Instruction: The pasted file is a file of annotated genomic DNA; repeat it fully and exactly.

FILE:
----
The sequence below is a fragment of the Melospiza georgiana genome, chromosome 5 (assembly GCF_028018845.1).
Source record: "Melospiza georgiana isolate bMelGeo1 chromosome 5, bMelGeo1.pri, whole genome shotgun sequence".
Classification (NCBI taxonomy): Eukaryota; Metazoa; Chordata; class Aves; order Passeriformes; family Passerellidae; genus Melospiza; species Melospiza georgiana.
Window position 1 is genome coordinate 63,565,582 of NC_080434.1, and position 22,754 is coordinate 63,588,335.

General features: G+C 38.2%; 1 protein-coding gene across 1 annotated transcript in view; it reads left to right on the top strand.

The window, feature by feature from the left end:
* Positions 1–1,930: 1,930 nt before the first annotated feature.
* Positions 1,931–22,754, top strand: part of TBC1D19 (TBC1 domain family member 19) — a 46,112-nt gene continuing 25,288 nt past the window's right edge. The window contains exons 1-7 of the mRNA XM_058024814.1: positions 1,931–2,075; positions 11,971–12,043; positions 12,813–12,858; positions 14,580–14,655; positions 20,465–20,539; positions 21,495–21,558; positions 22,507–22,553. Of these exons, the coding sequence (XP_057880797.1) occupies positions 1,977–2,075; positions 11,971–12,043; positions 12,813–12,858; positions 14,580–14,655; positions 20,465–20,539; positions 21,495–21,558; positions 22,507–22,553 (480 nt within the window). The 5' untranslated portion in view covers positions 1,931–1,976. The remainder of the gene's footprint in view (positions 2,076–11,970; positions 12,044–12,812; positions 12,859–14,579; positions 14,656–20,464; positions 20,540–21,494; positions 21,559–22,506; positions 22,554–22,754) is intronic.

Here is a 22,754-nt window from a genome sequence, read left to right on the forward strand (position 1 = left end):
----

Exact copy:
The sequence below is a fragment of the Melospiza georgiana genome, chromosome 5 (assembly GCF_028018845.1).
Source record: "Melospiza georgiana isolate bMelGeo1 chromosome 5, bMelGeo1.pri, whole genome shotgun sequence".
Classification (NCBI taxonomy): Eukaryota; Metazoa; Chordata; class Aves; order Passeriformes; family Passerellidae; genus Melospiza; species Melospiza georgiana.
Window position 1 is genome coordinate 63,565,582 of NC_080434.1, and position 22,754 is coordinate 63,588,335.

General features: G+C 38.2%; 1 protein-coding gene across 1 annotated transcript in view; it reads left to right on the top strand.

The window, feature by feature from the left end:
* Positions 1–1,930: 1,930 nt before the first annotated feature.
* Positions 1,931–22,754, top strand: part of TBC1D19 (TBC1 domain family member 19) — a 46,112-nt gene continuing 25,288 nt past the window's right edge. The window contains exons 1-7 of the mRNA XM_058024814.1: positions 1,931–2,075; positions 11,971–12,043; positions 12,813–12,858; positions 14,580–14,655; positions 20,465–20,539; positions 21,495–21,558; positions 22,507–22,553. Of these exons, the coding sequence (XP_057880797.1) occupies positions 1,977–2,075; positions 11,971–12,043; positions 12,813–12,858; positions 14,580–14,655; positions 20,465–20,539; positions 21,495–21,558; positions 22,507–22,553 (480 nt within the window). The 5' untranslated portion in view covers positions 1,931–1,976. The remainder of the gene's footprint in view (positions 2,076–11,970; positions 12,044–12,812; positions 12,859–14,579; positions 14,656–20,464; positions 20,540–21,494; positions 21,559–22,506; positions 22,554–22,754) is intronic.

Here is a 22,754-nt window from a genome sequence, read left to right on the forward strand (position 1 = left end):